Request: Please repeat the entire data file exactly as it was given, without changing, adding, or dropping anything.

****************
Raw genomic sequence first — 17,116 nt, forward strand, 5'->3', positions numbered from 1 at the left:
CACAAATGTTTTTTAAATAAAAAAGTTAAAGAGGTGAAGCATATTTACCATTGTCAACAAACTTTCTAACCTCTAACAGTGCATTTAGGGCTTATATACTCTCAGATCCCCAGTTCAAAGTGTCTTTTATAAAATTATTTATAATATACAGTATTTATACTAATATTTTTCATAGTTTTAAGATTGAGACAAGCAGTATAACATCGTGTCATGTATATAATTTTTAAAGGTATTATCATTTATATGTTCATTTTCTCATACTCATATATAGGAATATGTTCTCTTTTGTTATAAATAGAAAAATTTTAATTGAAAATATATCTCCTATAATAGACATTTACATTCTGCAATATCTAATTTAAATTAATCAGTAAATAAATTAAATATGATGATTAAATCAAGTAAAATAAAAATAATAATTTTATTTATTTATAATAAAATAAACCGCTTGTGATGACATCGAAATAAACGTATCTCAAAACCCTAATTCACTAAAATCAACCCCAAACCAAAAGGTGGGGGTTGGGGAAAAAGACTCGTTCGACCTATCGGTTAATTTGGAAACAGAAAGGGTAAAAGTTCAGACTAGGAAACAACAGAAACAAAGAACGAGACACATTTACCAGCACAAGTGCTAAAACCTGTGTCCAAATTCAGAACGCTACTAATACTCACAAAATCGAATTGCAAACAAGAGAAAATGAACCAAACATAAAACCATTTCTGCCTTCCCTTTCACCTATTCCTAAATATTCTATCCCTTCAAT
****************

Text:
Raw genomic sequence first — 17,116 nt, forward strand, 5'->3', positions numbered from 1 at the left:
CACAAATGTTTTTTAAATAAAAAAGTTAAAGAGGTGAAGCATATTTACCATTGTCAACAAACTTTCTAACCTCTAACAGTGCATTTAGGGCTTATATACTCTCAGATCCCCAGTTCAAAGTGTCTTTTATAAAATTATTTATAATATACAGTATTTATACTAATATTTTTCATAGTTTTAAGATTGAGACAAGCAGTATAACATCGTGTCATGTATATAATTTTTAAAGGTATTATCATTTATATGTTCATTTTCTCATACTCATATATAGGAATATGTTCTCTTTTGTTATAAATAGAAAAATTTTAATTGAAAATATATCTCCTATAATAGACATTTACATTCTGCAATATCTAATTTAAATTAATCAGTAAATAAATTAAATATGATGATTAAATCAAGTAAAATAAAAATAATAATTTTATTTATTTATAATAAAATAAACCGCTTGTGATGACATCGAAATAAACGTATCTCAAAACCCTAATTCACTAAAATCAACCCCAAACCAAAAGGTGGGGGTTGGGGAAAAAGACTCGTTCGACCTATCGGTTAATTTGGAAACAGAAAGGGTAAAAGTTCAGACTAGGAAACAACAGAAACAAAGAACGAGACACATTTACCAGCACAAGTGCTAAAACCTGTGTCCAAATTCAGAACGCTACTAATACTCACAAAATCGAATTGCAAACAAGAGAAAATGAACCAAACATAAAACCATTTCTGCCTTCCCTTTCACCTATTCCTAAATATTCTATCCCTTCAAT